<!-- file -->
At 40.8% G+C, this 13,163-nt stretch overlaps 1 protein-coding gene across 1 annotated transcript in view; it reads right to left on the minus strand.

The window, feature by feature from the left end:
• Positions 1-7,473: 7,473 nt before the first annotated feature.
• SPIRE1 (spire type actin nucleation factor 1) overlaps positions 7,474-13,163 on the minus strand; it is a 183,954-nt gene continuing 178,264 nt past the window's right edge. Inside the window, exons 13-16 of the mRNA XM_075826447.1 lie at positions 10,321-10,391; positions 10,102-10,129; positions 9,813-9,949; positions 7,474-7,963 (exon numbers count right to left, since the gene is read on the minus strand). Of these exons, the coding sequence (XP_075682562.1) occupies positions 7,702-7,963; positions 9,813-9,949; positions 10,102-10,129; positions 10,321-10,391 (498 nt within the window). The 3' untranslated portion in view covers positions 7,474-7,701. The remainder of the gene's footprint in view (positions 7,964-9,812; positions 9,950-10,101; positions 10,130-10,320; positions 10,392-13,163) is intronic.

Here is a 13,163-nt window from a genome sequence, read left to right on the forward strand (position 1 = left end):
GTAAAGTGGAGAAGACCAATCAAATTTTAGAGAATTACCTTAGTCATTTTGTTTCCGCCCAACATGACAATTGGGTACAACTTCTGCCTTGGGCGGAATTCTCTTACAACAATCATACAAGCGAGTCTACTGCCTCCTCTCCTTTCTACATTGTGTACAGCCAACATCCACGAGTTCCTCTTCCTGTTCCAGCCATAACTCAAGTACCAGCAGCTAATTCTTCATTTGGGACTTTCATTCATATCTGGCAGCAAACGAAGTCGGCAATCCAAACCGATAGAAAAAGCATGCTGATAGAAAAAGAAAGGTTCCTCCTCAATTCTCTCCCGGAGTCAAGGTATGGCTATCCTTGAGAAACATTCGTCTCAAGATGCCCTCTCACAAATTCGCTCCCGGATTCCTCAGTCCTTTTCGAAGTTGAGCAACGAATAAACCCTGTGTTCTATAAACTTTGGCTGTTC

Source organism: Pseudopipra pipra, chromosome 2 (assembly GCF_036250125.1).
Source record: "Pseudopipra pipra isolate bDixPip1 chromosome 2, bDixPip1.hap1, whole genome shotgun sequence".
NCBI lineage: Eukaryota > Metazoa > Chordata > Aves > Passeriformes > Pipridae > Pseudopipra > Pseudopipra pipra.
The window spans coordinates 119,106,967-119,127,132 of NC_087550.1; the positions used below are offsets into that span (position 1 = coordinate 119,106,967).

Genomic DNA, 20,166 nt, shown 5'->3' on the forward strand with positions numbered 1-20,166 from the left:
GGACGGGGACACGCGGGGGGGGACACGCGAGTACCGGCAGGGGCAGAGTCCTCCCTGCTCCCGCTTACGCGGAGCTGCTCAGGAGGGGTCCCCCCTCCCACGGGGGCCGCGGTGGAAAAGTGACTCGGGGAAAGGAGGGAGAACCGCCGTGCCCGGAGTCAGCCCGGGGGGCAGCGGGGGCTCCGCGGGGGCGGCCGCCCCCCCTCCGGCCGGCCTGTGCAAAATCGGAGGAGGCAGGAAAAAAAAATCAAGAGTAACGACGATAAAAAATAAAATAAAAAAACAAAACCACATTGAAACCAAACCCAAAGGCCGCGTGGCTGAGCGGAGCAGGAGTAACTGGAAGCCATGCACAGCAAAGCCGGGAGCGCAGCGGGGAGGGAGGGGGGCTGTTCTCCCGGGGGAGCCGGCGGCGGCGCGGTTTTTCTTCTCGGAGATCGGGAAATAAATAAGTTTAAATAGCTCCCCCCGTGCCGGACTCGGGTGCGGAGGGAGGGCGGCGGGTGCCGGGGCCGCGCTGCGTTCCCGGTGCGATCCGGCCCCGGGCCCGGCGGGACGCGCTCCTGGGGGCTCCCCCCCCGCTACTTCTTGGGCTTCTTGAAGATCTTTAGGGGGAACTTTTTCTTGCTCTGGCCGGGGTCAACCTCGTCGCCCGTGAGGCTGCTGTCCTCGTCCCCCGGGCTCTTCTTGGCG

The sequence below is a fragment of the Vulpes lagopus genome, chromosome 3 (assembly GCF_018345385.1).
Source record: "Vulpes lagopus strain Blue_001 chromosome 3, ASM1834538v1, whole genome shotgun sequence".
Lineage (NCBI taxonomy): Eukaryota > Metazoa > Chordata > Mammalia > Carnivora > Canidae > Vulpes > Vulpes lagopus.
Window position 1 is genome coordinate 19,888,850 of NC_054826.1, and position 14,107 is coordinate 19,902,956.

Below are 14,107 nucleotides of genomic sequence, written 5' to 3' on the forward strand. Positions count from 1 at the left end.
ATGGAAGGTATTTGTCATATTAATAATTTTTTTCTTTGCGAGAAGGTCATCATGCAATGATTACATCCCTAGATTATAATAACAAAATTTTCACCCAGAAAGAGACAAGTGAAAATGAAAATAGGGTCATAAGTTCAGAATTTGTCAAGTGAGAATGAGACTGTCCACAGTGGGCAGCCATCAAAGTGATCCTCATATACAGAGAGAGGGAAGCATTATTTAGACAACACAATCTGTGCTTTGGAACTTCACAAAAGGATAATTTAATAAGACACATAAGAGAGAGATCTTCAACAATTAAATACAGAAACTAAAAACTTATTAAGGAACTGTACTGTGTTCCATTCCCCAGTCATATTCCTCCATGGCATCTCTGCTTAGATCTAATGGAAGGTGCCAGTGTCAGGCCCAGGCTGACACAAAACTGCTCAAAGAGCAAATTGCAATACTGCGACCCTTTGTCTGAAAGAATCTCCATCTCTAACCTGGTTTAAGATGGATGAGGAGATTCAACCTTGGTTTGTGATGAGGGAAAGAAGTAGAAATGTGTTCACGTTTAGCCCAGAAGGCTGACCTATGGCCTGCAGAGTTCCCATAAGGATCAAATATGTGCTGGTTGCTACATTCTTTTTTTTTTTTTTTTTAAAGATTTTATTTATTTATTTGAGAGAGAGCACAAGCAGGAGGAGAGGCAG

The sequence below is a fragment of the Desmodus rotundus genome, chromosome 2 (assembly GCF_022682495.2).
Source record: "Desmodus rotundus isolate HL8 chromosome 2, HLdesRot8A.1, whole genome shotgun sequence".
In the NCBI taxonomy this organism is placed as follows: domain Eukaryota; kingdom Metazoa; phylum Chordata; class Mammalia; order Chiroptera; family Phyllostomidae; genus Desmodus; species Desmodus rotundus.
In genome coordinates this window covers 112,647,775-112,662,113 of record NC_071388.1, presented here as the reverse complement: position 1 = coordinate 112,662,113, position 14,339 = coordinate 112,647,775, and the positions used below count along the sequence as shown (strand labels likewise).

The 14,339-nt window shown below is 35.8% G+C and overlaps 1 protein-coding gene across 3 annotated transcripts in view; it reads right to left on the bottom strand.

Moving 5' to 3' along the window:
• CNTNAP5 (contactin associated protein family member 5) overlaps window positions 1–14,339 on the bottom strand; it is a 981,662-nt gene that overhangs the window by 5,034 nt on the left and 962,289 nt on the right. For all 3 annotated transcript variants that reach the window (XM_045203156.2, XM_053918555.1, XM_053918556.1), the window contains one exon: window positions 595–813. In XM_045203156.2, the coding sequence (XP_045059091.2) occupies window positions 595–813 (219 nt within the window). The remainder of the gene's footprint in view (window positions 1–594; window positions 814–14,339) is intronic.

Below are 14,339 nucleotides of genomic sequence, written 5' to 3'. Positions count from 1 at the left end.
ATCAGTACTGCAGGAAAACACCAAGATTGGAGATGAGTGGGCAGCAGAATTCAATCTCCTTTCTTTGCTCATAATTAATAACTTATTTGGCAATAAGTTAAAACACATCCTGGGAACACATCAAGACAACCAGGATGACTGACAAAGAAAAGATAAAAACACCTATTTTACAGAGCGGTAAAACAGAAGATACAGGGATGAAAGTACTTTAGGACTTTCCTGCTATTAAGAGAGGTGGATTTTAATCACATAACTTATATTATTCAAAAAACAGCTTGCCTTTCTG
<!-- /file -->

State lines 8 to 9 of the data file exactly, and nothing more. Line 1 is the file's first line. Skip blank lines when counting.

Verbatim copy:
Source record: "Pseudopipra pipra isolate bDixPip1 chromosome 2, bDixPip1.hap1, whole genome shotgun sequence".
NCBI lineage: Eukaryota > Metazoa > Chordata > Aves > Passeriformes > Pipridae > Pseudopipra > Pseudopipra pipra.